May 22, 2022

Profile: Ismat Raza Shahjahan is Not One to Back Out

Islamabad — Ismat Raza Shahjahan, a retired international finance specialist and a politician for 33 years, is finally contesting her first National Assembly election from NA-54 in the federal capital.

Ms. Shahjahan’s story, as she claims, is not that of a victim but of a fighter.

Born to a poor yet progressive and politically-aware family in the small Takht-e-Nasrati village in Khyber Pakhtunkhwa’s Karak district, she gained political consciousness at a young age.

Now she is contesting elections on a ticket of the Awami Workers Party (AWP) and is among the 176 women candidates across the country who are running for a National Assembly seat through direct election.

Ms. Shahjahan said she entered politics while in university. She was active in student politics and when student unions were banned under Ziaul Haq’s martial law regime, she joined the communist Democratic Students Federation (DSF) in 1986.

Her work with the DSF introduced her to the Communist Party of Pakistan, which she soon joined and started actively working on its Muttahida Labour Federation.

During her time with the party, she also established the Democratic Women’s Association — a feminist front in the province — and published the progressive journal Leekwal. In the early ’90s, she put her political activism on hold and flew to The Netherlands for her graduate studies.

When she returned, she said she saw the Left broken in Pakistan.

“We have been trying ever since to revive the Left and with a coalition of five parties, we formed the AWP in 2012,” Ms. Shahjahan said.

She is now the deputy general secretary of the party and aims to promote progressive politics in Pakistan.

She said Pakistan is a patriarchal country where women are not considered leaders until and unless they belong to an influential family. But according to her, the gender politics of the Left and Right differ greatly.

“I am not the party leader because of a quota,” she said. “I have achieved this position through a lot of struggle and not through affirmative action.”

Ms. Shahjahan and her party are aware of the class dynamics of popular politics in Pakistan.

“Currently the political structure in Pakistan sees elections as an investment. Billionaires want state power, win contracts, and increase their business,” she said. “There is no level playing field where labourers, the middle class, the salaried class or women can fight in elections.”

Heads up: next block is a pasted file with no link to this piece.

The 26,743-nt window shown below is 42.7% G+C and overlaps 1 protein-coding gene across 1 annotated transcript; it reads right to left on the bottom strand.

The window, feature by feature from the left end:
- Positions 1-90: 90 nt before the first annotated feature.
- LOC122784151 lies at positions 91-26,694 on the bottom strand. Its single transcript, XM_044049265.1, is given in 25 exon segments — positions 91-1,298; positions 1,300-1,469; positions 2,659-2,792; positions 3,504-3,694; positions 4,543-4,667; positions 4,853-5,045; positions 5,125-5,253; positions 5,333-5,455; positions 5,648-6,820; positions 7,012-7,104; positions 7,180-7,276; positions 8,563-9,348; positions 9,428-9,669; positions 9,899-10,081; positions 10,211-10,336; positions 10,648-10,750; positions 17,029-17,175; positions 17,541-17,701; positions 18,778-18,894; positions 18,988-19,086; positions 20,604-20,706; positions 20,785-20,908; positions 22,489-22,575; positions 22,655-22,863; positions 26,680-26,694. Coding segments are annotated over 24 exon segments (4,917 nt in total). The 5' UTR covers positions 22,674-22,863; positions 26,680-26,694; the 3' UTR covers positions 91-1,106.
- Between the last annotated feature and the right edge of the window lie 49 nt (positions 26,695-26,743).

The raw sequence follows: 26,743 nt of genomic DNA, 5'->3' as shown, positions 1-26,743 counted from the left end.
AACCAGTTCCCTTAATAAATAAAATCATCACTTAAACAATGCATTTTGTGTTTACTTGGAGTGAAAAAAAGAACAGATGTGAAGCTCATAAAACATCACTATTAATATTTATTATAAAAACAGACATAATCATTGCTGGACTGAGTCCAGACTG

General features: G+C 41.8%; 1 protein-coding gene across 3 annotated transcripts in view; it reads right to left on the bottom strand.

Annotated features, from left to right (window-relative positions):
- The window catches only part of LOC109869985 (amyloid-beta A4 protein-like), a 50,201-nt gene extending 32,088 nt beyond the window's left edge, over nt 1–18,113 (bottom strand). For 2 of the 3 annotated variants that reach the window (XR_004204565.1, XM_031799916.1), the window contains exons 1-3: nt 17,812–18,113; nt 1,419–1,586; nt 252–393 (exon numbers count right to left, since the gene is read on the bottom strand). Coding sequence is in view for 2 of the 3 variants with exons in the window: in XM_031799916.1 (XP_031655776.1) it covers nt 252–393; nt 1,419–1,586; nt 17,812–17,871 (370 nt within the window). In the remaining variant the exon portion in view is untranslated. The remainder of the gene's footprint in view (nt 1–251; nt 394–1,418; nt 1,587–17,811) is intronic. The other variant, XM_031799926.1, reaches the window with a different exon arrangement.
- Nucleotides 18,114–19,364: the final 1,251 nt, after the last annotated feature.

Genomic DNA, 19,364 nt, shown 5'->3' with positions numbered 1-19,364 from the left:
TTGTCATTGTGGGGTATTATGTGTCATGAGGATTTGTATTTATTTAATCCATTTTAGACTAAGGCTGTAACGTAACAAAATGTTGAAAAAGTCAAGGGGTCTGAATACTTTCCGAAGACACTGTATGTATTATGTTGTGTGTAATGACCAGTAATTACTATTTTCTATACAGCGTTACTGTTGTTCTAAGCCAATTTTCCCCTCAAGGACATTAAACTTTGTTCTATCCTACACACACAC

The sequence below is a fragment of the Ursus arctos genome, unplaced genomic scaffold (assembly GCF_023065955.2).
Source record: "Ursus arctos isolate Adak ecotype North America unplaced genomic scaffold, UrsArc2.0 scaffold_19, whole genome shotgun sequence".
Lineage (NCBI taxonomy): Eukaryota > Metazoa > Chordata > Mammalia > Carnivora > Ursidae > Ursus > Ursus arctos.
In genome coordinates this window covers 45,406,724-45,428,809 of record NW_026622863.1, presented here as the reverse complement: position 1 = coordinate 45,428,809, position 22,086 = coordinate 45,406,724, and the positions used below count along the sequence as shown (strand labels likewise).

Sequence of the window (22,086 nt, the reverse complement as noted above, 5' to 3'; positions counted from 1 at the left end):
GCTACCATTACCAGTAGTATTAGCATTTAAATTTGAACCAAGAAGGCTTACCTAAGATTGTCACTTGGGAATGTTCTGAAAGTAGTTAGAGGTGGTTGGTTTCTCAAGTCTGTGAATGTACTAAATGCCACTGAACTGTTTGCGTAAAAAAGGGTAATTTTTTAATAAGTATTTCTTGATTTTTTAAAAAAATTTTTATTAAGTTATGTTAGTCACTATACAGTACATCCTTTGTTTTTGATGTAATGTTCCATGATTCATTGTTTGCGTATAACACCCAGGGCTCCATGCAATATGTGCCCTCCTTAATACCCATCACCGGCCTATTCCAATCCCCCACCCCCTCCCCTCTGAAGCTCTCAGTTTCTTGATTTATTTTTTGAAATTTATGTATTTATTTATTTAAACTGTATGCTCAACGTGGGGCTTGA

Ms. Shahjahan said the parliament has never had representation from the poor of the country.

“We are fighting for a people’s democracy in Pakistan,” she said.

Her 11-point manifesto for Islamabad includes focus on affordable housing, environmental and water conservation, labour rights, and sustainable energy among other concerns.

Her main focus is on letting the poor have their due rights. Over 300,000 people live in 42 slums in Islamabad but the government does not care for them, she said. If elected, she said she will help build labour colonies, regularise and develop slum areas, and work to increase minimum wage for domestic workers.

Ms. Shahjahan is also aiming for a uniform education system for all.

“We are against the class disparity in education,” she said. “Everyone deserves the same education and we want to introduce a scientific, democratic, modern, and secular curriculum.”

Her election campaign has not been easy. Her party’s website was taken down and they had to create a new domain, she said. She also claimed the police confiscated their campaign material and arrested her supporters.

“Ramna Police Station of G11 called me twice and sent men to my home summoning me to come and sign a paper that says I will not use a speaker, won’t rally or put banners up,” she said. “How is that democratic?”

Still, Ms. Shahjahan is not one to give up.

She said her party is striving for the poor of the country and will continue fighting through the strength of her party’s manifesto.

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